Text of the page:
And that’s still the main challenge facing Stephen Flynn once his front-bench appointments are complete. Small parties only get noticed for rocking the boat – not for playing nice.

Apart from Ian Blackford’s unplanned walkout in 2018 – and the court battles fought by parliamentarians like Joanna Cherry over Brexit – there hasn’t been a whole lot of boat-rocking by the SNP at Westminster.

Indeed, I was surprised to be invited to an online seminar organised by Ian Blackford’s office on November 23 – Supreme Court decision day. I was busy helping to organise rallies that night in Edinburgh and across Scotland – and wondered why the SNP leadership in Westminster weren’t kinda busy too.

Dissatisfaction over their low-key approach seems to have come to a head in March of this year when David Linden MP quit as the SNP’s work and pensions secretary after defying the party whip over a vote on the Social Security (Up-rating of Benefits) Bill. Linden and fellow Glasgow MP Chris Stephens, voted against the Bill, while the rest of the SNP group abstained – making Amy Callaghan’s gruelling round trip to attend fairly pointless. The East Dunbartonshire SNP MP has been off work for two years after a potentially fatal brain haemorrhage.

Just for the record, none of these MPs or their staff have spoken to me. But the episode evidently annoyed others.

And whilst this internal argument drew very little public attention, it was a sign of the deep frustration felt by many SNP MPs – taunted by Yessers and their own constituency activists for appearing to settle down not settle up in London.

Stephen Flynn has a mandate to provide more robust leadership, but that’s easier said than done.

Partly because strategy must chime with the cautious outlook of party leader Nicola Sturgeon in Edinburgh. Partly because robust speeches, clever interventions and extra-parliamentary activity (if that ever returns to fashion) will continue to go relatively unnoticed, without a great deal more vigour from the SNP Media Unit in London.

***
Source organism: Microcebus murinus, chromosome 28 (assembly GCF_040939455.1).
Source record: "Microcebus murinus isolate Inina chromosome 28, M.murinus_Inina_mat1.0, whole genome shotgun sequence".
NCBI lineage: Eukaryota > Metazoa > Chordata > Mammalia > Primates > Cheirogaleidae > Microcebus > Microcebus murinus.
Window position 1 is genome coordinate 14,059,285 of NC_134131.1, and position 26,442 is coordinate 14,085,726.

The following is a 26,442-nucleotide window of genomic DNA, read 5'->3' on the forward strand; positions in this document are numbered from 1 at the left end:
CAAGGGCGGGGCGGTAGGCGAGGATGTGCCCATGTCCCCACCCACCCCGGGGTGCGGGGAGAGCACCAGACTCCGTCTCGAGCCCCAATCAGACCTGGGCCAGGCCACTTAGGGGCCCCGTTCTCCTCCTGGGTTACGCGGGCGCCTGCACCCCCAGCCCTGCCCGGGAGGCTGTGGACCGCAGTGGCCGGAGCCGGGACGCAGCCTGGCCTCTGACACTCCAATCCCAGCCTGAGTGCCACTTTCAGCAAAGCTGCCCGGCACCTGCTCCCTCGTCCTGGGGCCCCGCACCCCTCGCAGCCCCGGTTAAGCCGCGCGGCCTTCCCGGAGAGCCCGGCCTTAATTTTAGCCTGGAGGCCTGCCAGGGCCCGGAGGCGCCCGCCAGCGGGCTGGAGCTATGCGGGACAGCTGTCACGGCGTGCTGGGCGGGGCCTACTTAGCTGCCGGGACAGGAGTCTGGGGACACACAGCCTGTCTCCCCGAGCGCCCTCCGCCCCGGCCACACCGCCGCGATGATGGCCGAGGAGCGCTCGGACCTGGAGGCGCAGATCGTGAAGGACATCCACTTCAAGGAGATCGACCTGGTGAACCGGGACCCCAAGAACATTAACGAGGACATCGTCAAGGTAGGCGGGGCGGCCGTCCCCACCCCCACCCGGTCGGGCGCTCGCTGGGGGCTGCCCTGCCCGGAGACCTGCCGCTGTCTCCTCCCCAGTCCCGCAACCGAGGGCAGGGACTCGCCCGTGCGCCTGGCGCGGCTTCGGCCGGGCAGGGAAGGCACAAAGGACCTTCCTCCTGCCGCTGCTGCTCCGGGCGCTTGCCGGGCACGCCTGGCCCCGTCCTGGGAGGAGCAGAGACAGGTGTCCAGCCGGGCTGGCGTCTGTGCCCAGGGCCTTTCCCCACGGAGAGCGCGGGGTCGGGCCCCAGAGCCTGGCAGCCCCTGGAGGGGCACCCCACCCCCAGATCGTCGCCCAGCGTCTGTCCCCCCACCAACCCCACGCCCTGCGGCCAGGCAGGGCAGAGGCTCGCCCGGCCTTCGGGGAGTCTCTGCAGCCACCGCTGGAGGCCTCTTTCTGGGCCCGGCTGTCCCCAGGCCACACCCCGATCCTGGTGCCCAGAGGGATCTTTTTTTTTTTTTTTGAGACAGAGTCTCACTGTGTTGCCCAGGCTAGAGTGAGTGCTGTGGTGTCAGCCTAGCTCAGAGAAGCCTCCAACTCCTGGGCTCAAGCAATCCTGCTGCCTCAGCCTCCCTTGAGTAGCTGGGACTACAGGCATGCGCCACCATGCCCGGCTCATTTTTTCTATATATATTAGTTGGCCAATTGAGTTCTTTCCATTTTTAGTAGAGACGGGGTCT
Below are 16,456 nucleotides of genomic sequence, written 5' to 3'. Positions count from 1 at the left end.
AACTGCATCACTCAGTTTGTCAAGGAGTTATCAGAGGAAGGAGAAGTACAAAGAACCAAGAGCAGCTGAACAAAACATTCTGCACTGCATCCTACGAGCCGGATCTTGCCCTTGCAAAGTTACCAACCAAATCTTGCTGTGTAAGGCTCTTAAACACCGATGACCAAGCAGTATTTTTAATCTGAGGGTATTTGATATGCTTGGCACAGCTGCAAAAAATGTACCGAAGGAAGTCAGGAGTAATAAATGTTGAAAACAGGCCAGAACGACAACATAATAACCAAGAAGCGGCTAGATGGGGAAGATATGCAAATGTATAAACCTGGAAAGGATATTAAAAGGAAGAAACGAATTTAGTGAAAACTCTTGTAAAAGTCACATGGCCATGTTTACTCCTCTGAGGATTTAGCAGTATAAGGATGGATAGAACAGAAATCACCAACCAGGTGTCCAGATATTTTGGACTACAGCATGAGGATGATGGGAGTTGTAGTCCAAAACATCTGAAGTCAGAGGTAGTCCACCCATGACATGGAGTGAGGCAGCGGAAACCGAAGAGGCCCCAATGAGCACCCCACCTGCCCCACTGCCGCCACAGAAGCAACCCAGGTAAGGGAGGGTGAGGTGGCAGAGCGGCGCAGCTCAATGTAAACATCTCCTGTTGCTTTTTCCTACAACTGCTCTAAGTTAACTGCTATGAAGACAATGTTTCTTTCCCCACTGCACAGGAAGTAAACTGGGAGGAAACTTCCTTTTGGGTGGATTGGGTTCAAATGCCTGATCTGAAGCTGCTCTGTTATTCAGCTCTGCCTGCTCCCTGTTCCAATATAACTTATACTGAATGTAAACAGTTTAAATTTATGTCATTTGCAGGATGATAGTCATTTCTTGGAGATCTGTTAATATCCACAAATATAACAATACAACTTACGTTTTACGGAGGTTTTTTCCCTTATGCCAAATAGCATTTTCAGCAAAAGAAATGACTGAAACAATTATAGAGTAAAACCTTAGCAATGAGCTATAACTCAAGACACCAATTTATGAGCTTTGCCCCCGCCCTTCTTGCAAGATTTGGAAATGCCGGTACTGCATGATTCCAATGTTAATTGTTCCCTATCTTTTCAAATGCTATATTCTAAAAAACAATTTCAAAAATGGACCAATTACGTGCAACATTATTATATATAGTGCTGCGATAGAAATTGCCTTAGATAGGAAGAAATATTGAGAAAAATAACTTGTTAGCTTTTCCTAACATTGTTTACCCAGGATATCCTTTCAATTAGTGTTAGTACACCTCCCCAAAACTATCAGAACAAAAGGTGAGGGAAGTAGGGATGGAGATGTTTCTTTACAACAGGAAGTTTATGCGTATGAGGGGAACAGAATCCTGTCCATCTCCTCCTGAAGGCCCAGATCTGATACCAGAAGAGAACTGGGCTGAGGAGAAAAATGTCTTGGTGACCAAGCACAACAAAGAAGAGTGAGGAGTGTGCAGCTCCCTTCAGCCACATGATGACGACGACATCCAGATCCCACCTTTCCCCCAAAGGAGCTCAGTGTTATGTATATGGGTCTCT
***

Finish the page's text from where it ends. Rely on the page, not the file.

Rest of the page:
Worse – what seems radical, outspoken and pushy in London may actually look a bit wabbit from the perspective of Scotland, where Yes meetings openly talk about recalling MPs or running on a manifesto of not taking seats at the next de facto indyref General Election.

No MPs want to replicate “the feeble 50” – Labour’s contingent of Scottish MPs dismissed as invisible, ineffective and totally inactive by the SNP in 1987. But as expectations mount back home, how easily can they “raise their game”?

It’s hard to get a meaningful response at PMQs playing the game – no matter how well the question is constructed. So maybe the strategy will be to contrive memorable queries that don’t depend on an answer for their impact – like Flynn’s opening salvo which asked Rishi Sunak whether his government’s greatest achievement was “leaving the single market, ending free movement, denying democracy to Scotland, or getting Labour to agree with all of these?”

Certainly, Sunak recovered quickly enough, playing the Tories’ well-used furlough and vaccine cards. But the taunts captured within the question were spot on. Likewise, Flynn’s mention of 56% backing for Yes in the latest Ipsos Mori poll findings. It was an impressive start.

But are words enough?

What strategy does the SNP have to upset the apple cart in the weeks and months ahead?

Actually, that’s not really a question for the SNP’s new Westminster leader, but for his Edinburgh boss.